While it is true that defendant’s statement in large part might preclude a finding of malice, there is in the record ample evidence to the contrary supportive of a finding of implied malice. (2) It is settled that the necessary element of malice may be inferred from the circumstances of the homicide. (Jackson v. Superior Court (1965) 62 Cal.2d 521, 525
[42 Cal.Rptr. 838, 399 P.2d 374]). “Such malice may be express or implied. . . . It is implied, when no considerable provocation appears, or when the circumstances attending the killing show an abandoned and malignant heart.” (Pen. Code, § 188.) Thus this court has declared that “[w]hen the killing is proved to have been committed by the defendant, and nothing further is shown, the presumption of law is that it was malicious and an act of murder; but in such a case the verdict should be murder of the second degree, and not murder of the first degree. [Citations.]” (People v. Howard (1930) 211 Cal. 322, 329 [295 P. 333, 71 A.L.R. 1385]; see also People v. Wells (1938) 10 Cal.2d 610, 616-617 [76 P.2d 493].) Accordingly, in Jackson v. Superior Court, supra, we pointed out that when it is proved that the defendant assaulted the victim with a deadly weapon in a manner endangering life and resulting in death, “`malice is implied from such assault in the absence of justifying or mitigating circumstances.'” (62 Cal.2d at p. 526.)
(1b) In the case at bench defendant shot a frail 57-year-old woman five times with a revolver while the unarmed victim was getting out of her bed four feet away from him. These facts fully support a finding of implied malice. We are satisfied the trial court did not err in denying defendant’s motion to reduce the offense charged from second degree murder to manslaughter.
(3a) Defendant next contends that the court erred in denying his motion, made in connection with his motion for a new trial, to modify the verdict by reducing it from second degree murder to manslaughter. He argues that the psychiatric evidence introduced during the sanity phase of the trial established his diminished capacity so as to negate malice. (4a) However, evidence of diminished capacity must be introduced during the guilt phase of the trial in order to be considered on a motion pursuant to section 1181, subdivision 6, to reduce a verdict from second degree murder to manslaughter. If such evidence is introduced only in the sanity or penalty phase of the trial it cannot be considered in reduction of the previously rendered verdict of guilty.
(People v. Lookadoo (1967) 66 Cal.2d 307, 316 [57 Cal.Rptr. 608, 425 P.2d 208]; see People v. McDowell (1968) 69 Cal.2d 737
[73 Cal.Rptr. 1, 447 P.2d 97]; People v. Henderson
(1963) 60 Cal.2d 482, 490-491 [35 Cal.Rptr. 77, 386 P.2d 677].)(3b) At the trial on the issue of guilt defendant presented no diminished capacity evidence. His sole defense was that his uncle, and not he, had committed the homicide. (4b) The decision whether to present evidence on the issue of diminished capacity at the trial on the issue of guilt or to reserve such evidence solely for presentation at the sanity or penalty phase of the trial is a matter of trial tactics and is a binding decision, subject to attack only if the decision resulted from professional incompetence. (People v. McDowell, supra, 69 Cal.2d 737, 751 and cases there cited.) (3c) We conclude that the trial court properly denied the motion.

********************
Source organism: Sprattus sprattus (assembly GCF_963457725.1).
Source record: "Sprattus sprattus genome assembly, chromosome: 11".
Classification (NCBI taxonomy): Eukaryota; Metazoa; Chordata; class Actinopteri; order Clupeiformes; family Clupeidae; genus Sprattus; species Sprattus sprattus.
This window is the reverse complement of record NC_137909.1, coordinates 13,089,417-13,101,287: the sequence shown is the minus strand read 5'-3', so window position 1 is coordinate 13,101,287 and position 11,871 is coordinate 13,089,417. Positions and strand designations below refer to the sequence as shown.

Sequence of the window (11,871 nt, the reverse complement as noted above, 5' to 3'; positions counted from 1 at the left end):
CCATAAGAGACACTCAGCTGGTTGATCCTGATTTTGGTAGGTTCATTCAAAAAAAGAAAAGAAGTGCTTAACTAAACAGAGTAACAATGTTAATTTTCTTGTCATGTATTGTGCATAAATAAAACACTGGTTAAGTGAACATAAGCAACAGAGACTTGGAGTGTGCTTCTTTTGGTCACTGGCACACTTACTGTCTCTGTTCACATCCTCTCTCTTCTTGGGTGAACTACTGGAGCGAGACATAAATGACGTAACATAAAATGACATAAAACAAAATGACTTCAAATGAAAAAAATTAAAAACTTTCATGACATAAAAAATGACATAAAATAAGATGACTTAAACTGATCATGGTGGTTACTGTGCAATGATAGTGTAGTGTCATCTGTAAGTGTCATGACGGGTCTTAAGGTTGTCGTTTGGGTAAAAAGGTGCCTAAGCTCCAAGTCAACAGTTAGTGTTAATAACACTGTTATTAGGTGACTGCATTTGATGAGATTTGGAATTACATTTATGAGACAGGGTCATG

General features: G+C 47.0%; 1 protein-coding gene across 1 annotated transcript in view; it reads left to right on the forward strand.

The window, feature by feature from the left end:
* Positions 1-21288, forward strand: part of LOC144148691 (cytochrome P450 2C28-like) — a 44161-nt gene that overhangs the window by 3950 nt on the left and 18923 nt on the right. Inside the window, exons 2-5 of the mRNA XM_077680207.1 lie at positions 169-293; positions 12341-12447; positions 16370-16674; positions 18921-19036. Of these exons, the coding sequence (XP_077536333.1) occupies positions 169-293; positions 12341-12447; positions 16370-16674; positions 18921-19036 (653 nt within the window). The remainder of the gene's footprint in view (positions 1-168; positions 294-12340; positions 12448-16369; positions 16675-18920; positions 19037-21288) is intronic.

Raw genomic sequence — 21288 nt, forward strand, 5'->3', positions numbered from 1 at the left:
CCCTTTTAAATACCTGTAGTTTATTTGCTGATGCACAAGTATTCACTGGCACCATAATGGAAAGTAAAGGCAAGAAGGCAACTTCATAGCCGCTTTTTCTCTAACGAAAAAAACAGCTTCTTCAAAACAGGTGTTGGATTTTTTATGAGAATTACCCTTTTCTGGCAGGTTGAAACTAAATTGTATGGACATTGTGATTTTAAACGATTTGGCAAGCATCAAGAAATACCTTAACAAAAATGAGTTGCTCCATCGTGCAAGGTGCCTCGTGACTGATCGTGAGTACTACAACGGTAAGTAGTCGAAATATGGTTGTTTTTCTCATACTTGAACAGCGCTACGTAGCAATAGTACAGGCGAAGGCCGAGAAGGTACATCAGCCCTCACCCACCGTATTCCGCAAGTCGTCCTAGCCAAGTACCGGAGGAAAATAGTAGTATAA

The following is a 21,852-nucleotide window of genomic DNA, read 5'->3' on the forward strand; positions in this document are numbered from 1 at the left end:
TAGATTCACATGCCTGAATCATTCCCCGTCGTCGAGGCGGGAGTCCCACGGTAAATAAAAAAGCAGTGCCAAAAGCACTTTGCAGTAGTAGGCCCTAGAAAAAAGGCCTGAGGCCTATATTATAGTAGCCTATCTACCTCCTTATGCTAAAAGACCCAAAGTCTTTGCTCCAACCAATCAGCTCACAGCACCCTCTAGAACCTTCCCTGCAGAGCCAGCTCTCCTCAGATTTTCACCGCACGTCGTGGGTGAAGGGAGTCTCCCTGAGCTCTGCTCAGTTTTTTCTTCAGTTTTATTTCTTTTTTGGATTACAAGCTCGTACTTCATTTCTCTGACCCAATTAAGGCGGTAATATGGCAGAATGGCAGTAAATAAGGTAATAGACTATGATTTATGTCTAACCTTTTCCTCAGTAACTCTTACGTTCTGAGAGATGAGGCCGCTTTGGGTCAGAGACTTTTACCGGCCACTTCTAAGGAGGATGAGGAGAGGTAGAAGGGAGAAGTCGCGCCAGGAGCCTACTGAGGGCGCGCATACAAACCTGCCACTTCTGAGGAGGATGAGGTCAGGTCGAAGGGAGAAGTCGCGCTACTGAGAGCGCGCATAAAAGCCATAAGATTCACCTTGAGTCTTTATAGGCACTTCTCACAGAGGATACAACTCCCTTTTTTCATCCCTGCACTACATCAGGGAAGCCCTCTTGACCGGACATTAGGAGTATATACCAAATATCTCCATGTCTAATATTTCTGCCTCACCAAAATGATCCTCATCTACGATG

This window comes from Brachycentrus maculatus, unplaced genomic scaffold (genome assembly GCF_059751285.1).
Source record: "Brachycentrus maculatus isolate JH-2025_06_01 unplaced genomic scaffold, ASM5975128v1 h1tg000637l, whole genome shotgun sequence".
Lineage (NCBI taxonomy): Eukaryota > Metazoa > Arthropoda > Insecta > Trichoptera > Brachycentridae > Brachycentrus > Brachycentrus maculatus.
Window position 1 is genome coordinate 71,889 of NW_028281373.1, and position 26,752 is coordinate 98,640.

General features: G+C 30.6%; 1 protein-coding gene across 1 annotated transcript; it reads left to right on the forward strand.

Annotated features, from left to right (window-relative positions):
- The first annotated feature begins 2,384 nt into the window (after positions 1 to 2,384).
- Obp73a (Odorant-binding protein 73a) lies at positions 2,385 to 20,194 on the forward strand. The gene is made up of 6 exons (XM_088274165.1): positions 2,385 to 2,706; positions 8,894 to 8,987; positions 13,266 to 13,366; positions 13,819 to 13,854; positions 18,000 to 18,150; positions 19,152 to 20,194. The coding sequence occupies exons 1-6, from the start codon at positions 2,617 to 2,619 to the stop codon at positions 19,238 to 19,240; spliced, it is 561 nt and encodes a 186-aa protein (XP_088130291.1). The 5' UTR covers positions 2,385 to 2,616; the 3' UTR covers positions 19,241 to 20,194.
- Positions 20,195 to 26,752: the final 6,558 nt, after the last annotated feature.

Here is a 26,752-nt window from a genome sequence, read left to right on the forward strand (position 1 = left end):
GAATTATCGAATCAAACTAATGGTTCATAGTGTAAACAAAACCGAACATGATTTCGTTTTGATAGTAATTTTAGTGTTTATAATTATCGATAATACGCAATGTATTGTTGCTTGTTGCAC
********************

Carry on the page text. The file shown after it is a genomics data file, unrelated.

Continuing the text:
(5) We now direct our attention to the central contention urged by defendant on this appeal, namely that it was error for the trial court to admit the testimony of two court-appointed psychotherapists over defendant’s objection that such testimony would violate his attorney-client privilege.
Several psychiatrists were appointed by the court at various stages in the proceeding to examine defendant’s mental condition. As will appear, defendant objected to the admission of the testimony of two of these, Doctors Markman and Abe.
The information was filed on December 17, 1971. On December 27, 1971, defendant entered a plea of not guilty. On January 25, 1972, on defendant’s motion the court appointed pursuant to sections 730 and 1017 of the Evidence Code, Doctors Tweed and Markman to examine
defendant. On April 17, 1972, defendant entered a plea of not guilty by reason of insanity and the court thereupon pursuant to section 1026 et seq. of the Penal Code and section 730 of the Evidence Code appointed Doctor Bielinski “to examine deft,” and “reappointed” Doctors Markman and Tweed “previously appointed . . . to examine deft. and report to the court. . . .”
On May 23, 1972, the case was called for trial. On May 30, 1972, the record discloses that the court made inquiries as to whether defendant understood the nature of the proceedings and of the charges, and as to whether he could cooperate rationally with his counsel. On May 31, 1972, the court declared that based on observing defendant’s conduct, it had a doubt as to whether or not defendant understood the nature of the proceedings and could cooperate rationally with counsel in his defense. The court thereupon suspended the criminal proceedings and on its own motion, under section 730, appointed Doctors Coleman and Markman to examine defendant. On June 5, 1972, having pursuant to stipulation read and considered the reports of Doctors Markman, Tweed and Coleman, the court found defendant insane within the meaning of section 1368 of the Penal Code, suspended the criminal proceedings and ordered defendant committed to the Department of Mental Hygiene for placement in Atascadero State Hospital.